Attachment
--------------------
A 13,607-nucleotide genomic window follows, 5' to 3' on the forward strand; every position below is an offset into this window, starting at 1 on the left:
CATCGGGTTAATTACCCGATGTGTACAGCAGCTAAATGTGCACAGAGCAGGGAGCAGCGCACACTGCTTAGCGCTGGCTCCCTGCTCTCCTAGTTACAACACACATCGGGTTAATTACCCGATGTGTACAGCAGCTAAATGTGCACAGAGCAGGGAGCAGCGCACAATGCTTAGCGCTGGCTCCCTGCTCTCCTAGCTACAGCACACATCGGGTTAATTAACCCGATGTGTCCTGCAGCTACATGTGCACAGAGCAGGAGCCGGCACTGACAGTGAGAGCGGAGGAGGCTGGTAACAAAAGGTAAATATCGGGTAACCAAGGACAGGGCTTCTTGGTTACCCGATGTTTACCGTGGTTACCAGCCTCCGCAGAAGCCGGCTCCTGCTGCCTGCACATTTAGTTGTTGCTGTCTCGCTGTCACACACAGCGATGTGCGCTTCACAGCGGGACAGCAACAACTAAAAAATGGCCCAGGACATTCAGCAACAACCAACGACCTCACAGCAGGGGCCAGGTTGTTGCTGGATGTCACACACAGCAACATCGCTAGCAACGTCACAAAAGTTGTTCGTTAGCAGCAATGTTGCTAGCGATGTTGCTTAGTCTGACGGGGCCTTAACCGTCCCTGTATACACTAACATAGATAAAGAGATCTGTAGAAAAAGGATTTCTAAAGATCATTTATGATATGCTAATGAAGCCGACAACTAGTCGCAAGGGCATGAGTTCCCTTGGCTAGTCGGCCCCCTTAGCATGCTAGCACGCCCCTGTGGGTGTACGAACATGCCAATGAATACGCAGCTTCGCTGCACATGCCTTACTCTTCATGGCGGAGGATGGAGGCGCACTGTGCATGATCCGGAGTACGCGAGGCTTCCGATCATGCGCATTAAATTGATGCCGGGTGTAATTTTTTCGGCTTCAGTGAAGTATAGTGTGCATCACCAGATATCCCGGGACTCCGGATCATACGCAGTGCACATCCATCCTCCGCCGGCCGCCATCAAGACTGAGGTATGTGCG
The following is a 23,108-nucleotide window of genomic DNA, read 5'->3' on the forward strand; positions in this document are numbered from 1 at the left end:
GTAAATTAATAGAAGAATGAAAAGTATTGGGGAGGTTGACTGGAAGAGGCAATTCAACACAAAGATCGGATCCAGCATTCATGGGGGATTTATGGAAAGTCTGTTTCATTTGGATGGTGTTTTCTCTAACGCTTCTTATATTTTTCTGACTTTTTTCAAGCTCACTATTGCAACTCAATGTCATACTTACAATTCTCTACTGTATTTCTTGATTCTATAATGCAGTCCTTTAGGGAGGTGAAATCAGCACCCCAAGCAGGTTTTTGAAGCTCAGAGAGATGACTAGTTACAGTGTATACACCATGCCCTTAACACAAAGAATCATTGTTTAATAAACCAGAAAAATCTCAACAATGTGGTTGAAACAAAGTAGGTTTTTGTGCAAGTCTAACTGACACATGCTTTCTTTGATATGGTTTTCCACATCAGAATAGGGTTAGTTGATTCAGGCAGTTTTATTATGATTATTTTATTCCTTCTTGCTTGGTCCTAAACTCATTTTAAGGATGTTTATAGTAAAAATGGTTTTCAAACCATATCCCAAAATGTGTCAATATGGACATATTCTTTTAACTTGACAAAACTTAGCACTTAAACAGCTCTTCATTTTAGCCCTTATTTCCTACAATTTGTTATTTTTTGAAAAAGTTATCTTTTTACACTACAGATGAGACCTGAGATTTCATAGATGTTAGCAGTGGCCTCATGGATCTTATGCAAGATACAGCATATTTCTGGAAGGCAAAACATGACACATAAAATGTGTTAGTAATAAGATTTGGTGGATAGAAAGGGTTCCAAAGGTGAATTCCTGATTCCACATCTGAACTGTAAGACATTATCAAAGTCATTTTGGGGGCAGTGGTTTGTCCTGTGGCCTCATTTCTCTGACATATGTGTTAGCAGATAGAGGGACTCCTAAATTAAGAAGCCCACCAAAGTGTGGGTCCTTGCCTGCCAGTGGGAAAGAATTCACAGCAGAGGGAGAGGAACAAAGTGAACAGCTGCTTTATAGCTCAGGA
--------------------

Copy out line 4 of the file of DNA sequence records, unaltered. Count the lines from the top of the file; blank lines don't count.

GTAAATTAATAGAAGAATGAAAAGTATTGGGGAGGTTGACTGGAAGAGGCAATTCAACACAAAGATCGGATCCAGCATTCATGGGGGATTTATGGAAAGTCTGTTTCATTTGGATGGTGTTTTCTCTAACGCTTCTTATATTTTTCTGACTTTTTTCAAGCTCACTATTGCAACTCAATGTCATACTTACAATTCTCTACTGTATTTCTTGATTCTATAATGCAGTCCTTTAGGGAGGTGAAATCAGCACCCCAAGCAGGTTTTTGAAGCTCAGAGAGATGACTAGTTACAGTGTATACACCATGCCCTTAACACAAAGAATCATTGTTTAATAAACCAGAAAAATCTCAACAATGTGGTTGAAACAAAGTAGGTTTTTGTGCAAGTCTAACTGACACATGCTTTCTTTGATATGGTTTTCCACATCAGAATAGGGTTAGTTGATTCAGGCAGTTTTATTATGATTATTTTATTCCTTCTTGCTTGGTCCTAAACTCATTTTAAGGATGTTTATAGTAAAAATGGTTTTCAAACCATATCCCAAAATGTGTCAATATGGACATATTCTTTTAACTTGACAAAACTTAGCACTTAAACAGCTCTTCATTTTAGCCCTTATTTCCTACAATTTGTTATTTTTTGAAAAAGTTATCTTTTTACACTACAGATGAGACCTGAGATTTCATAGATGTTAGCAGTGGCCTCATGGATCTTATGCAAGATACAGCATATTTCTGGAAGGCAAAACATGACACATAAAATGTGTTAGTAATAAGATTTGGTGGATAGAAAGGGTTCCAAAGGTGAATTCCTGATTCCACATCTGAACTGTAAGACATTATCAAAGTCATTTTGGGGGCAGTGGTTTGTCCTGTGGCCTCATTTCTCTGACATATGTGTTAGCAGATAGAGGGACTCCTAAATTAAGAAGCCCACCAAAGTGTGGGTCCTTGCCTGCCAGTGGGAAAGAATTCACAGCAGAGGGAGAGGAACAAAGTGAACAGCTGCTTTATAGCTCAGGA